Family of Queen Katherine: THE FUNERAL of William Herbert, 1st Earl of Pembroke

Old St. Paul's before the fire of 1666.

Old St. Paul’s before 1561. (Benham)

18 APRIL 1570: THE FUNERAL of Sir William Herbert, 1st Earl of Pembroke took place at Old St. Paul’s Cathedral in London. Pembroke had been the husband of Lady Anne (Parr), sister of the late Queen Katherine and the Marquess of Northampton.

Lord Pembroke died on 17 March 1570 at Hampton Court Palace. William was eldest son of Sir Richard Herbert of Ewyas, Herefordshire, by his wife Margaret, daughter of Sir Matthew Cradock of Swansea. Pembroke’s father, Sir Richard, was an illegitimate son of the original Herbert first creation of the Earldom, William Herbert, 1st Earl of Pembroke (d. 1469), by a mistress, Maud, daughter of Adam ap Howell Graunt. He married firstly to Anne Parr in 1538 and after her death, Lady Anne Talbot, daughter of the Earl of Shrewsbury. Parr gave Pembroke an heir (the 2nd Earl), an heir to spare (ancestor to the Earls of Powis), and a daughter (no issue). Talbot had no issue by Pembroke.

In his will, Pembroke listed two possible burial places; Old Saint Paul’s or Canterbury Cathedral. If he died near London, his wishes were to be buried in St. Paul’s Cathedral next to his first wife, Lady Anne (Parr). Pembroke obviously loved his wife for when he wrote his will, despite being married again, he wanted nothing more than to be buried “near the place where Anne my late wife doth lie buried” in St. Paul’s.

On Tuesday, 18 April 1570, Pembroke was buried with great state and ceremony in Old St. Paul’s Cathedral. His funeral was attended by all the principle members of the Government, as well as all the numerous officers of his household. A full list is provided in “Wiltshire Archaeological and Natural History Society,” 1879. The list states the various positions and who attended to them.

“An ordre of Proceedinge at the funerall of the late right Honorable William Erle of Penbrooke one tuisdaye the xviijth daye of April 1570,”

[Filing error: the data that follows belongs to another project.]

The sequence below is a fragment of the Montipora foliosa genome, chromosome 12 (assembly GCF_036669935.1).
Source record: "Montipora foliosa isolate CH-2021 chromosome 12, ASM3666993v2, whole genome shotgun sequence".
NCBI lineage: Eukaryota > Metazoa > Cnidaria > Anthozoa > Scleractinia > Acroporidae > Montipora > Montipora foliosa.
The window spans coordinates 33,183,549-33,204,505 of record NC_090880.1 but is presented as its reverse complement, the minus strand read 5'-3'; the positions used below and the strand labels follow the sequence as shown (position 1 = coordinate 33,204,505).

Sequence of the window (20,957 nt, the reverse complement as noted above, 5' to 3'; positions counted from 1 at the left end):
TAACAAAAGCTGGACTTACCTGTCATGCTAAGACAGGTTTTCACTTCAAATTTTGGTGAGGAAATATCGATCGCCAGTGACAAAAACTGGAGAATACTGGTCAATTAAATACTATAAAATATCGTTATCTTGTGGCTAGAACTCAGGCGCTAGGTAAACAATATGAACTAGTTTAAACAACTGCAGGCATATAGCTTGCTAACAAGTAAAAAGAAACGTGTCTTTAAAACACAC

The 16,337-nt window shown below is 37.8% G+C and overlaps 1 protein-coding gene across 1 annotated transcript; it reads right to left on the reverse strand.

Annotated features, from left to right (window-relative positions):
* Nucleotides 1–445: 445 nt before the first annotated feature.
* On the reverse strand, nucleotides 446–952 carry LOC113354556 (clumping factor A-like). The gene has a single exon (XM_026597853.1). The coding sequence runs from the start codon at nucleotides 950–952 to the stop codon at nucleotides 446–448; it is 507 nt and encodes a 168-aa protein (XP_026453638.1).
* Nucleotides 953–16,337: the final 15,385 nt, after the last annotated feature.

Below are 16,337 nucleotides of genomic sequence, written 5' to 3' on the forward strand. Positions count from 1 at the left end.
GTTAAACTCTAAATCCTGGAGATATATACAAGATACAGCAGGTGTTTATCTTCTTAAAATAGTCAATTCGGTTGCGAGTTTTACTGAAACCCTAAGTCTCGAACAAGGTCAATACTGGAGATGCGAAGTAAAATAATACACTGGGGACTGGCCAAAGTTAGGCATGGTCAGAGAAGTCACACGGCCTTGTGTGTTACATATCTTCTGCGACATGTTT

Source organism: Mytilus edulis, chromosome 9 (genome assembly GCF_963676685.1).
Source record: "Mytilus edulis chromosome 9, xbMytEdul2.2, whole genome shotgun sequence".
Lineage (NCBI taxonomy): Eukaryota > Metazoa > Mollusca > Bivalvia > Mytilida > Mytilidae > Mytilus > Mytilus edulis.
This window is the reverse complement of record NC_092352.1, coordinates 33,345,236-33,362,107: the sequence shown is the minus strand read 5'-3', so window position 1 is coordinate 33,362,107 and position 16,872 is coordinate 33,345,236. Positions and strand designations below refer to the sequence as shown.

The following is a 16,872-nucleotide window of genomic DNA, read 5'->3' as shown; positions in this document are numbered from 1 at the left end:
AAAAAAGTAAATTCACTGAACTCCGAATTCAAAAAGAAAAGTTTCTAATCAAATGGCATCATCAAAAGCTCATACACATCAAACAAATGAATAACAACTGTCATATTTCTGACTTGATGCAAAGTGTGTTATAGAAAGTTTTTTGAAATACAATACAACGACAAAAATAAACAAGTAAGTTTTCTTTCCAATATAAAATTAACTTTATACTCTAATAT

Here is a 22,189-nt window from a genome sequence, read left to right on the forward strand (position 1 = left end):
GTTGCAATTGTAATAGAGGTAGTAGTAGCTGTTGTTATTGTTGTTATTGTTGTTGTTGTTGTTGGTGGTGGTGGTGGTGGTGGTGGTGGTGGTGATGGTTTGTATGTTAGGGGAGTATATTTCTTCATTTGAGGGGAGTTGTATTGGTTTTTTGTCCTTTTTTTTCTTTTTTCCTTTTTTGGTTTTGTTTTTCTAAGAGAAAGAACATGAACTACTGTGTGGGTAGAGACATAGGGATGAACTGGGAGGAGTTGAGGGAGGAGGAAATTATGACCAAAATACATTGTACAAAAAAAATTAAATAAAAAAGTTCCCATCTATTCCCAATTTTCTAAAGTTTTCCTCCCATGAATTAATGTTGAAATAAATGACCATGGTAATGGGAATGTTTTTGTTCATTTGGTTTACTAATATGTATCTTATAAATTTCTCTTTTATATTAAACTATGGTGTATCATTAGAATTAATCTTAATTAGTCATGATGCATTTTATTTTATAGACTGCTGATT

Some highlights of the list:

Chief Mourner: Sir Henry Herbert, 2nd Earl of Pembroke (eldest son of Lord Pembroke).

Mourners assistants with their hoods on:

  • The Earl of Leicester
  • Edward Herbert (second son of Lord Pembroke)
  • Sir James Crofts
  • Sir William Cecil
  • Sir Walter Myldemaye
  • Sir Nicholas Throckmorton (cousin to Pembroke’s wife, Lady Anne (Parr))

Six noblemen with their rolls:

  • Lord Admiral (Edward Clinton, Lord Clinton (later Earl of Lincoln))
  • Lord Chamberlain (Lord Howard of Effingham)
  • Lord Talbot
  • Lord Cobham
  • Lord Grey of Wilton
  • Lord Buckherst

One of the three knights with their hoods on their shoulders included Sir Francis Knollys.

“The proceedinge to the offringe as heerafter folowith: First the chief mourner, his trayne borne, and all the rest of the mourners to folowe and none to offerre but he and the officers of Arms before him.

Then the chief mourner to goe upp alone, and to offerre for himself, and ther to remayne untill all the hatchements  be offred, whiche he shall receyve and delyuer to York Herauld, who shall set theim one the communion boord: then he to be brought downe agayne to his place.

Then the hatchements to be offred as folowith, and at all tymes…Herauld before them..

First my Lord Keper and The Erl of Leicester offred the Coat of Armes

Then Mr Edward Herbert and Sr James Crofte offred the sword

Then Sr William Cicill [Cecil] and Sr Walter Myldemay offred the Targe

Sr Nicholas Throckmorton [and] Mr Gerard attorney generall offred the heaulme and crest

Then the viij mourners to offerre for theime selfes as folowith ij and ij

First the Lorde Keper [and] The Erle of Leicester; Garter Kinge of Armes before them

Mr Comptroller, Mr Edward Herbert; Richemond Harauld before theim

Sr William Cicill [Cecil], Sr Walter Myldemay; Chester Harauld before theim

Sr Nicholas Throckmorton, Mr Gerard attorney generall; Richemond Harauld before theim

The the iiij assistantes York Harauld before theim

Then the noble men in blackes ioyntly togither Richemond Haruald before theim

Then the Steward Threasorer & comptroller; Chester Harauld before theim

Then the Knightes Master Coferer and Clerkes of the greene clothe and all other Esquyres and gentlemen to folowe theime ioyntly ij and ij Richemond Harauld before

Then the banner of his armes, Then the Standert; a Harauld before either of theim

Then all other gentlemen having no blackes that will offere

Then the offringe donn and a certayne collect reade all the chief mourners and noble men departed leauinge the officers and assistantes to see the body buryed . Which officers did putt  the Defunctes staff into the graue and brake eche of theim ther owne staves and cast theim into the graue with him.”

Choir in Old St. Paul's Cathedral.

Choir in Old St. Paul’s Cathedral. (Benham)

Pembroke’s tomb (along with Lady Anne Parr) was located between the choir and the North aisle. The tomb was/is by John of Gaunt and Blanche of Lancaster, between the pillars of the 6th bay of the Choir. (Benham) It was a magnificent structure consisting of effigies of the earl and his lady (Anne Parr) lying on a sarcophagus, attended by kneeling children, and the whole covered by an elaborate canopy resting on stone shafts. (Clinch)